Closing the Encircle

My legs aren’t too interested in Melilla’s hilliness. I take a direct route to what I had considered the fort, in fact Old Melilla, a series of 4 fortified precincts providing layer after layer of defence. Its not so much an old town as a giant castle rising and falling tiringly in the morning heat. Compared to the new town outside the walls the old town is quiet, with few cars on the narrow streets and few people in probably expensive housing.

The next morning is a cool morning to take bus line number 2 to the beni Enzar border post with Morocco. I leave fortress Europe – high razor wire fences and high walls – for a dirty rubbish-strewn concrete mass. After sunny Spain-in-Africa it was grey. I take a shared taxi to Nador only a few minutes away. It’s brighter there, the sun breaking through the cloud to glint off the Mediterranean. Nador is Morocco’s answer to Melilla port, just a little further south of the Spanish enclave. From there I catch another shared taxi to El-Hociema. Along the route the whole of Morocco’s northern coast is laid out in front of me.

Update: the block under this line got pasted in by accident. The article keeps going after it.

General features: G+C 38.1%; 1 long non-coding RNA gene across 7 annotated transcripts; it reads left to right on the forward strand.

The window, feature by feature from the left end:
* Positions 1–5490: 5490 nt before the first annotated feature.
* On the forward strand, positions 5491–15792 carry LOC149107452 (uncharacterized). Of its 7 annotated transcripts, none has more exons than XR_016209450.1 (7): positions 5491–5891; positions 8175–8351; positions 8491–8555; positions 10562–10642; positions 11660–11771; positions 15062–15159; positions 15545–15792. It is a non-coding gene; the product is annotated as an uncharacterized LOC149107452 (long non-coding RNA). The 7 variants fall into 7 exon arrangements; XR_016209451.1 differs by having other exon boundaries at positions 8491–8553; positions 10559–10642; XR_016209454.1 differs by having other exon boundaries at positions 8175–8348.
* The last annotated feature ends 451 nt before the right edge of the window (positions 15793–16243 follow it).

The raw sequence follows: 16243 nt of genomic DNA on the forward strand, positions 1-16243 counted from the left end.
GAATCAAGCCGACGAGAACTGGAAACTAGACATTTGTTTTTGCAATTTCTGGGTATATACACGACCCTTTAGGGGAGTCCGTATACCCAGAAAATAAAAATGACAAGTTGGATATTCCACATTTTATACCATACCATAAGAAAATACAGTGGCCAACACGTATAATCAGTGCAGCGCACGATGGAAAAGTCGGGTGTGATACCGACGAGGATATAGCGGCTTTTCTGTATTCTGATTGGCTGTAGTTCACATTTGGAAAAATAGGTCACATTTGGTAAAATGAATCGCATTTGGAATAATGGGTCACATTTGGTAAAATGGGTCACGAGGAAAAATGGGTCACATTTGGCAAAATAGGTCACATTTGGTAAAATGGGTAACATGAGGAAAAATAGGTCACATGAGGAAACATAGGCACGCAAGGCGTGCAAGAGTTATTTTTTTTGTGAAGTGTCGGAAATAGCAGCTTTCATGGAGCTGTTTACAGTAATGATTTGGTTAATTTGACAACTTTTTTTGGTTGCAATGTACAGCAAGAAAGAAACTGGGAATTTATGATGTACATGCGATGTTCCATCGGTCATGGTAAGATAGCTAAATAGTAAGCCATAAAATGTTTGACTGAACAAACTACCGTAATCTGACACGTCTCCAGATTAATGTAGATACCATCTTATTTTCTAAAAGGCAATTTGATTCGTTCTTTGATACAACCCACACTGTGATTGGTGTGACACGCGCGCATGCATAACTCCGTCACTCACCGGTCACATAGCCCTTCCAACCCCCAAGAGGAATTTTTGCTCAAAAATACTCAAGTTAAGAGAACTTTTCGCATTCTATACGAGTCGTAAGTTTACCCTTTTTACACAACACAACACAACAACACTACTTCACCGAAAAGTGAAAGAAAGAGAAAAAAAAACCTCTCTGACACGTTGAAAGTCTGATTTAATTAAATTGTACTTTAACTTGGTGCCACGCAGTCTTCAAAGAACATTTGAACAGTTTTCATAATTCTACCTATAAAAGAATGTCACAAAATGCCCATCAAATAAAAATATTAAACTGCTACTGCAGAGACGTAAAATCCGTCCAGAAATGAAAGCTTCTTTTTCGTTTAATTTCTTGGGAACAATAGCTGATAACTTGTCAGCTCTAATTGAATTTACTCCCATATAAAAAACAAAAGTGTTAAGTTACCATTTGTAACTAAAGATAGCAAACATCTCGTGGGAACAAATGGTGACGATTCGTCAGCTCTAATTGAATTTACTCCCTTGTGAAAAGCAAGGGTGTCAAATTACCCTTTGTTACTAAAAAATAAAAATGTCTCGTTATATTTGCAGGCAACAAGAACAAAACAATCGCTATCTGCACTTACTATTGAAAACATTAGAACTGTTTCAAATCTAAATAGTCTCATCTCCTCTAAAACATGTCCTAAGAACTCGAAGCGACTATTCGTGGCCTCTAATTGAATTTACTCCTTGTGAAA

I think the Swiss would like Hociema. It’s lacking bicycles but is big on the uphills, even more so than Melilla. From there its a two hour wait, with another shared taxi, for the other five passengers to arrive before we travel through patchwork hills, following the sea again for most of the journey to Tetouan. Tetouan was the capital of Spanish Morocco, with an interesting mix of Moorish architecture and a delightful location sitting in a bowl surrounded by the Rif mountains only 8 km from the coast. I have little time to explore before needing to head on to Tangiers.

Sitting on the bus I realise I’ve been to Tangiers before – I’ve done it, I’ve Encircled Africa. From central Tangiers its a series of short transport hops to Tangier Med port 50 km away, and a fast ferry to the Spanish port of Algeciras, before I can catch onward transport to Gibraltar, Encircle Africa’s ‘base camp’.

Seeing it, I remember the M-120 bus to La Linea, the Gibraltarian border. There are queues of traffic to the rock, but its easy on foot, the bus having stopped me just short of the actual border. In Gibraltar I start to feel proud of my achievement. I want people to ask why I’m in Gibraltar so I can explain that 13 months ago… but there are far too many tourists for me to be an exception.
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